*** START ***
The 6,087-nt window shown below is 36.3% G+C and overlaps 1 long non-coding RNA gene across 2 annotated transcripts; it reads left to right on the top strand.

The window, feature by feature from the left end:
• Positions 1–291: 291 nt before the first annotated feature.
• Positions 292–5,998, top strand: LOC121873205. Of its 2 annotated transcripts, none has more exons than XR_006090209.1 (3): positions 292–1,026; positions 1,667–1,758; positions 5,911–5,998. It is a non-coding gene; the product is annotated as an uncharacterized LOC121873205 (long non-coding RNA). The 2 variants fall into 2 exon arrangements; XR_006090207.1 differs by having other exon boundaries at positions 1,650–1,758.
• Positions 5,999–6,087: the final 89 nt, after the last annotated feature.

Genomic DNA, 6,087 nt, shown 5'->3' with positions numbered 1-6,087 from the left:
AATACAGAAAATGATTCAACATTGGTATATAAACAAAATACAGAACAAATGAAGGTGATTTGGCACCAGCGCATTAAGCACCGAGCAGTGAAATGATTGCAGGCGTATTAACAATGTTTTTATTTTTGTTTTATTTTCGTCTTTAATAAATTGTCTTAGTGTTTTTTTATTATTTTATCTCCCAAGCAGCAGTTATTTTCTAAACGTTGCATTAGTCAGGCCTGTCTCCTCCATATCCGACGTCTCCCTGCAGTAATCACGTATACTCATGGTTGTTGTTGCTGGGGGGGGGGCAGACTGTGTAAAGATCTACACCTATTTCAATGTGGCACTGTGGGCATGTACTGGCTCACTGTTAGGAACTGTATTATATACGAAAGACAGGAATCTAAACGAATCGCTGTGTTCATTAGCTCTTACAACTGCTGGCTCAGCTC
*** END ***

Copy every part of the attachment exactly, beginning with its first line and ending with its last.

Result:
The 6,087-nt window shown below is 36.3% G+C and overlaps 1 long non-coding RNA gene across 2 annotated transcripts; it reads left to right on the top strand.

The window, feature by feature from the left end:
• Positions 1–291: 291 nt before the first annotated feature.
• Positions 292–5,998, top strand: LOC121873205. Of its 2 annotated transcripts, none has more exons than XR_006090209.1 (3): positions 292–1,026; positions 1,667–1,758; positions 5,911–5,998. It is a non-coding gene; the product is annotated as an uncharacterized LOC121873205 (long non-coding RNA). The 2 variants fall into 2 exon arrangements; XR_006090207.1 differs by having other exon boundaries at positions 1,650–1,758.
• Positions 5,999–6,087: the final 89 nt, after the last annotated feature.

Genomic DNA, 6,087 nt, shown 5'->3' with positions numbered 1-6,087 from the left:
AATACAGAAAATGATTCAACATTGGTATATAAACAAAATACAGAACAAATGAAGGTGATTTGGCACCAGCGCATTAAGCACCGAGCAGTGAAATGATTGCAGGCGTATTAACAATGTTTTTATTTTTGTTTTATTTTCGTCTTTAATAAATTGTCTTAGTGTTTTTTTATTATTTTATCTCCCAAGCAGCAGTTATTTTCTAAACGTTGCATTAGTCAGGCCTGTCTCCTCCATATCCGACGTCTCCCTGCAGTAATCACGTATACTCATGGTTGTTGTTGCTGGGGGGGGGGCAGACTGTGTAAAGATCTACACCTATTTCAATGTGGCACTGTGGGCATGTACTGGCTCACTGTTAGGAACTGTATTATATACGAAAGACAGGAATCTAAACGAATCGCTGTGTTCATTAGCTCTTACAACTGCTGGCTCAGCTC